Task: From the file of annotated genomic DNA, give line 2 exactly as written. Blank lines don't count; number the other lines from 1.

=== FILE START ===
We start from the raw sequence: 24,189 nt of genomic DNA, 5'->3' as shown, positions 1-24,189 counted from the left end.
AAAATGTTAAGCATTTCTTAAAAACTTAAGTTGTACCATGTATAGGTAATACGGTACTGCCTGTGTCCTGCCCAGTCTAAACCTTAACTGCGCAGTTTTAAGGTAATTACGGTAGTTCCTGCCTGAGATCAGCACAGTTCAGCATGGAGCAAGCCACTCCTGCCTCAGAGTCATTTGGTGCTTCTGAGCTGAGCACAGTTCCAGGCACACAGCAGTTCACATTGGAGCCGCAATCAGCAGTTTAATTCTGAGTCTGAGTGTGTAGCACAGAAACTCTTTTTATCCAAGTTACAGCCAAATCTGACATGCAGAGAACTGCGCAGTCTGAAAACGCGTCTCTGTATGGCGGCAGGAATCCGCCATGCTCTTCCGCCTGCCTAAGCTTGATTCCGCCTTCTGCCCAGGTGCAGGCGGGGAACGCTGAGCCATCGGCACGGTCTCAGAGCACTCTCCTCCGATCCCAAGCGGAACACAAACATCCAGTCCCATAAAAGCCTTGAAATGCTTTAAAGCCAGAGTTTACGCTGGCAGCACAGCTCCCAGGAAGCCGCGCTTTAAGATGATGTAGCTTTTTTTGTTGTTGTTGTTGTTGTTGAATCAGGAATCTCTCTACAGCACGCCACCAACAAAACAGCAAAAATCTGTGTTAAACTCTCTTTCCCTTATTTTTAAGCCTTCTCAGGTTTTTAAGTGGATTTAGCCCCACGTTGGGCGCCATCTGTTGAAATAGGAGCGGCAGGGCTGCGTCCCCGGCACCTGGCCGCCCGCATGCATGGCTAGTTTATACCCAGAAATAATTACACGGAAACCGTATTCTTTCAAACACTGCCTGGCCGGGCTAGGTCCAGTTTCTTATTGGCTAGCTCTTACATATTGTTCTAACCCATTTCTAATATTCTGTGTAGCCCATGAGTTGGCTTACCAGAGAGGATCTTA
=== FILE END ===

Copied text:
AAAATGTTAAGCATTTCTTAAAAACTTAAGTTGTACCATGTATAGGTAATACGGTACTGCCTGTGTCCTGCCCAGTCTAAACCTTAACTGCGCAGTTTTAAGGTAATTACGGTAGTTCCTGCCTGAGATCAGCACAGTTCAGCATGGAGCAAGCCACTCCTGCCTCAGAGTCATTTGGTGCTTCTGAGCTGAGCACAGTTCCAGGCACACAGCAGTTCACATTGGAGCCGCAATCAGCAGTTTAATTCTGAGTCTGAGTGTGTAGCACAGAAACTCTTTTTATCCAAGTTACAGCCAAATCTGACATGCAGAGAACTGCGCAGTCTGAAAACGCGTCTCTGTATGGCGGCAGGAATCCGCCATGCTCTTCCGCCTGCCTAAGCTTGATTCCGCCTTCTGCCCAGGTGCAGGCGGGGAACGCTGAGCCATCGGCACGGTCTCAGAGCACTCTCCTCCGATCCCAAGCGGAACACAAACATCCAGTCCCATAAAAGCCTTGAAATGCTTTAAAGCCAGAGTTTACGCTGGCAGCACAGCTCCCAGGAAGCCGCGCTTTAAGATGATGTAGCTTTTTTTGTTGTTGTTGTTGTTGTTGAATCAGGAATCTCTCTACAGCACGCCACCAACAAAACAGCAAAAATCTGTGTTAAACTCTCTTTCCCTTATTTTTAAGCCTTCTCAGGTTTTTAAGTGGATTTAGCCCCACGTTGGGCGCCATCTGTTGAAATAGGAGCGGCAGGGCTGCGTCCCCGGCACCTGGCCGCCCGCATGCATGGCTAGTTTATACCCAGAAATAATTACACGGAAACCGTATTCTTTCAAACACTGCCTGGCCGGGCTAGGTCCAGTTTCTTATTGGCTAGCTCTTACATATTGTTCTAACCCATTTCTAATATTCTGTGTAGCCCATGAGTTGGCTTACCAGAGAGGATCTTA